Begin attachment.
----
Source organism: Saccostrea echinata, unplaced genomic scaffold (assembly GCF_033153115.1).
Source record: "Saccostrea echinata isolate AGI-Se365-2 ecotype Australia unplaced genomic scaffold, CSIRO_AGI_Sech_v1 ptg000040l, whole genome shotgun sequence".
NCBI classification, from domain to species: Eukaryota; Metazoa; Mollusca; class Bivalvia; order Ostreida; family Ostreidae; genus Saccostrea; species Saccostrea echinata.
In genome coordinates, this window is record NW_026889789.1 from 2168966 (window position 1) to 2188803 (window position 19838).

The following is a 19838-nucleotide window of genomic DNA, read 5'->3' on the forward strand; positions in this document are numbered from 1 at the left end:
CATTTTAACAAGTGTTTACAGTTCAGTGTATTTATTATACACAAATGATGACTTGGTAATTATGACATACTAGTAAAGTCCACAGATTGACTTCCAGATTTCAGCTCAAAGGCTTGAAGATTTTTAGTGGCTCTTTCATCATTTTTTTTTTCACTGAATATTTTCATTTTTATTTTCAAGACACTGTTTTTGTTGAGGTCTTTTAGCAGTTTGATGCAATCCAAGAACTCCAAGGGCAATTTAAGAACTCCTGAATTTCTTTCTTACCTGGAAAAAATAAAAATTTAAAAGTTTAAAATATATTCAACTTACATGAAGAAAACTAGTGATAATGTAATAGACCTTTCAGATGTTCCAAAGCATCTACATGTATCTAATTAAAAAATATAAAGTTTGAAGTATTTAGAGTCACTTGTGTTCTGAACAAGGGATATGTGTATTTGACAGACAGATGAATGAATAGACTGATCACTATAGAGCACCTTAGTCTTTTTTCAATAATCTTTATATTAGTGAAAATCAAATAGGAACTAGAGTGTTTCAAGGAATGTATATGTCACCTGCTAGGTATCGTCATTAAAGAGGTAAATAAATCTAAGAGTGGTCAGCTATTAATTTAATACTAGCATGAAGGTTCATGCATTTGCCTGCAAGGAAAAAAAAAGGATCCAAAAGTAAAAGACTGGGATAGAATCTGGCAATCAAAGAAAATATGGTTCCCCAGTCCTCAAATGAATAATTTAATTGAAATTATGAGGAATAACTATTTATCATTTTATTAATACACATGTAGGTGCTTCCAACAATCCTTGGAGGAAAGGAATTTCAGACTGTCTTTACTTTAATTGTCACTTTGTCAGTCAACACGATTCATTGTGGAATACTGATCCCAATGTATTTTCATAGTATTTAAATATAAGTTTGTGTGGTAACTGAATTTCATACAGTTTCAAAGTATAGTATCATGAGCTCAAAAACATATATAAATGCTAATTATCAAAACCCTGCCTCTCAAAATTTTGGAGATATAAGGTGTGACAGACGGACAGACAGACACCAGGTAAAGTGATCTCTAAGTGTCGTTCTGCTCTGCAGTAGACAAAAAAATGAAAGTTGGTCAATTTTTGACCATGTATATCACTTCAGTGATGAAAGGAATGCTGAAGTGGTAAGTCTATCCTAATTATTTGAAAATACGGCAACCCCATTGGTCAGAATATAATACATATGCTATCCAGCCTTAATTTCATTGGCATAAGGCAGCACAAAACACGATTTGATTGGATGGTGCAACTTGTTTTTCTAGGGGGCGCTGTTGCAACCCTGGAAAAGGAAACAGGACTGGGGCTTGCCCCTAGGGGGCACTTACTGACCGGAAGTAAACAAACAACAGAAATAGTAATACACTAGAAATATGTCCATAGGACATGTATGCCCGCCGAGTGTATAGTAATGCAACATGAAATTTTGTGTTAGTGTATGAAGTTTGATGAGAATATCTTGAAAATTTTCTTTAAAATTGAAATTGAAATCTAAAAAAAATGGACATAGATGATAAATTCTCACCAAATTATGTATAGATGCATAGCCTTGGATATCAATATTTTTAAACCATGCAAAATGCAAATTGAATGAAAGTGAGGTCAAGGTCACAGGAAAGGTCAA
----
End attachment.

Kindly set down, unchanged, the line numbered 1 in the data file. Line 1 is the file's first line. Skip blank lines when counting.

Source organism: Saccostrea echinata, unplaced genomic scaffold (assembly GCF_033153115.1).